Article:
Ferguson, Mo., Unrest Continues as Protesters and Police Clash 

Demonstrators gathered again to demand justice in the fatal shooting of unarmed teen Michael Brown by a still-unnamed police officer.

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A demonstrator protesting the shooting death of teenager Michael Brown scrambles for cover as police fire tear gas in Ferguson, Mo., on Aug. 13, 2014.

Scott Olson/Getty Images

It was another tear-gas-filled night in Ferguson, Mo., as protesters continued to demand justice in the shooting death of 18-year-old Michael Brown by a still-unnamed police officer.

A militarized police force with riot gear and SWAT vehicles continued to demand that protesters disperse around 9 p.m., according to the St. Louis Post-Dispatch. But demonstrators were not backing down, and the newspaper reported that some were antagonizing the police.

"If I'm going to go, I'm taking one of you with me," warned one demonstrator.

Another reportedly shouted, "We're not dogs, so what the hell you've got those whipping sticks for? Because you want to whip us like dogs."

According to the Post-Dispatch, the majority of the interaction between police and protesters was verbal until someone tossed a bottle near police, resulting in their firing tear gas.

The demonstrators retreated into nearby neighborhoods, but the newspaper reports that the police also used sonic cannons, which emit a piercing sound, to scatter crowds.

This is the fifth straight day—and the third tear gas-filled day—since Brown's death that crowds have gathered in protest.

The Post-Dispatch reports that police authorities are asking the community for patience during the investigation.

"The timeline on this is there is no timeline," St. Louis County Prosecuting Attorney Robert McCulloch said during an afternoon press conference, according to the Post-Dispatch. "We will do this as expeditiously as possible. But we won't rush."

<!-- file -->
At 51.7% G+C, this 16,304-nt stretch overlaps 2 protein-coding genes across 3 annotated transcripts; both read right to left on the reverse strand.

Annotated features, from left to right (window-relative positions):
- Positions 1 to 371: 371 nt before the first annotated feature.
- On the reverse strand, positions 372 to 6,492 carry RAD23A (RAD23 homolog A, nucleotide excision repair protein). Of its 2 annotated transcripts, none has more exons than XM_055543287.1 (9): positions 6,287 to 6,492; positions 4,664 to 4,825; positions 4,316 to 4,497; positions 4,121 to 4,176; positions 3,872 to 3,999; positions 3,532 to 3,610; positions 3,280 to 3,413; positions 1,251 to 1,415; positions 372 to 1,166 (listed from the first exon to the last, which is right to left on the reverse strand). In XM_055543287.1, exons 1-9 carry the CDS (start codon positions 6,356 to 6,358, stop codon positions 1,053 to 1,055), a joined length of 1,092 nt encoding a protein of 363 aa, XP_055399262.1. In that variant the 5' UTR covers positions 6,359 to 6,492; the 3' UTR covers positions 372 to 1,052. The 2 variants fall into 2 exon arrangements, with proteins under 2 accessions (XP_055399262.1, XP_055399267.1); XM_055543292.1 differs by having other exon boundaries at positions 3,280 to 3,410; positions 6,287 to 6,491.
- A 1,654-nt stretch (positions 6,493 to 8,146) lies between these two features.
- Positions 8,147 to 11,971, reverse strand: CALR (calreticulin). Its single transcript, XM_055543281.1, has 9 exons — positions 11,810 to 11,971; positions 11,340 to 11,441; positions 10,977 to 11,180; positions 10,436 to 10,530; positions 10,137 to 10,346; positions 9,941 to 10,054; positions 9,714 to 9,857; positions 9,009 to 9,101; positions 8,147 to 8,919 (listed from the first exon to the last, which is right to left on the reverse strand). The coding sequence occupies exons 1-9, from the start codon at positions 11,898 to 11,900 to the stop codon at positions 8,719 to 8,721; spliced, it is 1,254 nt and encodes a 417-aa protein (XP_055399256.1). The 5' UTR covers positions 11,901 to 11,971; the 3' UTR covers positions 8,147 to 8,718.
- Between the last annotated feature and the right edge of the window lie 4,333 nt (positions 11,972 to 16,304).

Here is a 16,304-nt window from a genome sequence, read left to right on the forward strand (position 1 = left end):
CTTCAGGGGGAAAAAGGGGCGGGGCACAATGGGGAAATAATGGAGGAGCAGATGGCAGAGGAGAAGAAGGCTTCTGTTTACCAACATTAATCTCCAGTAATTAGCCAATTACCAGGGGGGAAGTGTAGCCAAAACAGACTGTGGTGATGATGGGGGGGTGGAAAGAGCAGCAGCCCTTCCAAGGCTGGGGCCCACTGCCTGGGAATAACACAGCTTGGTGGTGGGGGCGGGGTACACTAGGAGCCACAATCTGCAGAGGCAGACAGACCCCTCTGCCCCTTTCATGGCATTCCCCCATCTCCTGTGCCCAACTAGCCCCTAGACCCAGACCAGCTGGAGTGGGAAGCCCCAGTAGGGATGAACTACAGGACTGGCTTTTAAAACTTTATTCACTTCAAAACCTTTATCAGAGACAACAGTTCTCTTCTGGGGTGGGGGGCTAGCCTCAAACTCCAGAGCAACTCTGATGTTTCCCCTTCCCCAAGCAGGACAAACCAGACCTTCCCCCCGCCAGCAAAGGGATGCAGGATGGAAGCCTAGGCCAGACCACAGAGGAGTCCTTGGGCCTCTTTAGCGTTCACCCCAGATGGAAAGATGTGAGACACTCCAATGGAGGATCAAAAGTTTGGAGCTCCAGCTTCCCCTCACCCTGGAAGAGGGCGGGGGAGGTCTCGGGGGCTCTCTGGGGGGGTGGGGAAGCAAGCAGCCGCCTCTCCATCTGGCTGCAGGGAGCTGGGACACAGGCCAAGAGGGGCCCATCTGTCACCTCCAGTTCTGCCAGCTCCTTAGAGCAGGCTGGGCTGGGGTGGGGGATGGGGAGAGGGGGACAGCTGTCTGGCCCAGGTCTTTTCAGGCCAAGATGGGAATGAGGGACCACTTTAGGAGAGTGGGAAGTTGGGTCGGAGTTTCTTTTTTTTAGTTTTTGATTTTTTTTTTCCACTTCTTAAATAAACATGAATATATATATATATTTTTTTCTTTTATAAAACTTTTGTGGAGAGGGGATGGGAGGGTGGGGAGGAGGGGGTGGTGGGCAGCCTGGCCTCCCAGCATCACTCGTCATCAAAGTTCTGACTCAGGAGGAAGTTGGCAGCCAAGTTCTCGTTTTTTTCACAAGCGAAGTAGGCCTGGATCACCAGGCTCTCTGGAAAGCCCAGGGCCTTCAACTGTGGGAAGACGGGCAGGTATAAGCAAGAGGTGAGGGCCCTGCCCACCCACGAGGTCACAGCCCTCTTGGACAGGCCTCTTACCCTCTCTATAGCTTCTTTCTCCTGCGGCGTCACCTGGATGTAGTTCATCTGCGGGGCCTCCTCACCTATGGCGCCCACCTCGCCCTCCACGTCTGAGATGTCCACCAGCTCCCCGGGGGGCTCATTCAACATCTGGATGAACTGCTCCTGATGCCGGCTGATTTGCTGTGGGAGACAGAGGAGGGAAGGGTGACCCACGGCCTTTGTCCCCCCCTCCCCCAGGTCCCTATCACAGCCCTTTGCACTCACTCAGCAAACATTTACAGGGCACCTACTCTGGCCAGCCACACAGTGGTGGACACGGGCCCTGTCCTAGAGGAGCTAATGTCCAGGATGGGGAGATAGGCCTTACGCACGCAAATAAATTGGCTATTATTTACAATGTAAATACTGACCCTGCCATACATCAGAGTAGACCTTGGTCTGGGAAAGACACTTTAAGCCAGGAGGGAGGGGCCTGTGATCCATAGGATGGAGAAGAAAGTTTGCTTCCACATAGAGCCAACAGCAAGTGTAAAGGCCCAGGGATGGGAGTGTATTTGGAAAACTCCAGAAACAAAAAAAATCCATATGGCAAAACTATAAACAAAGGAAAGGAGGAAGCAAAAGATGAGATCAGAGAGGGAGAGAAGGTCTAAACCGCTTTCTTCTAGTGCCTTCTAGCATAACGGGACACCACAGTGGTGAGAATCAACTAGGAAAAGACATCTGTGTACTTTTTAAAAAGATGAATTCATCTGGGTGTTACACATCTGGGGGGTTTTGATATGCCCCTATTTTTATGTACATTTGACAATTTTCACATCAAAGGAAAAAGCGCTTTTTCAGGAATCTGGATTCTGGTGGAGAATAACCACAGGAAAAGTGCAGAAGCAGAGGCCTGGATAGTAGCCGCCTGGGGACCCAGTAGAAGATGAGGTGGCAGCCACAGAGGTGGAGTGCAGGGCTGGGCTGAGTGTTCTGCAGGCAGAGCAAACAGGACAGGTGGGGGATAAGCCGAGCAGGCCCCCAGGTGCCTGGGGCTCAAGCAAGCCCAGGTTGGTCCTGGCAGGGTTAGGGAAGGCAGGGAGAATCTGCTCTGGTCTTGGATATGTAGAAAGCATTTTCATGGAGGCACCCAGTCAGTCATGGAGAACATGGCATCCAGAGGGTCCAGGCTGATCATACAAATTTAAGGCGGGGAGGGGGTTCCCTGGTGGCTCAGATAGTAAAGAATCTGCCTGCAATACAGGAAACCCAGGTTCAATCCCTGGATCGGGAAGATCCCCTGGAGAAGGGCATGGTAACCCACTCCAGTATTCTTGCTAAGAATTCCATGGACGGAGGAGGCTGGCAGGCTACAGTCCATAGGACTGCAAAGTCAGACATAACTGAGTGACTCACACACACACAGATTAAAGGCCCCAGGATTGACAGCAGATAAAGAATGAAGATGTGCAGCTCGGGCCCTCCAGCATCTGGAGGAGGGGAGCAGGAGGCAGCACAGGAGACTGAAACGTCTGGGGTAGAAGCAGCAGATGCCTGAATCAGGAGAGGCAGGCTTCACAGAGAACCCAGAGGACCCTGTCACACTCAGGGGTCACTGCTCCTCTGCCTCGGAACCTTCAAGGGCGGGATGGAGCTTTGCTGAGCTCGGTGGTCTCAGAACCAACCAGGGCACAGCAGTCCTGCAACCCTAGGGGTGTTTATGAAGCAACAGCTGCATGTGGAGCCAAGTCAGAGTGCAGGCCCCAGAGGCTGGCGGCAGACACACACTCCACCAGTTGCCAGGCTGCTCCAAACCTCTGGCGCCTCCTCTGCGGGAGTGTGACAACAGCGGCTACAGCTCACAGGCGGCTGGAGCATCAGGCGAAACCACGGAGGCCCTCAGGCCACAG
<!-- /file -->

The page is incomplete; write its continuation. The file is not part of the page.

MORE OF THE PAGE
"I know that's not the answer anybody wants to hear at this point," he said. "Everybody wants to know what happened."

While McCulloch wouldn't give a timetable as to when the investigation would be complete, he did note that it would take longer than two weeks. He also noted that he was not going to do anything to compromise the investigation and that at this time, the medical examiner's report and 911 call will be withheld from the media, according to the Post-Dispatch.

"We want to test the veracity and accuracy of anybody who comes to us," McCulloch said during the news conference, noting that both good and bad information is being shared over social media.

What has been confirmed, according to the Post-Dispatch, is that the officer involved in the shooting was taken to the hospital for facial injuries he reportedly suffered during the incident, Chief Thomas Jackson said in another news conference.

Jackson told those gathered that he is working to fix the strained relationship between the police department and the African-American community.

"We have always had real good relations with all of the neighborhood associations," Jackson said during the news conference, according to the Post-Dispatch. "Apparently, there's been this undertow that now has bubbled to the surface, and it's our first priority to address it, to fix what's wrong."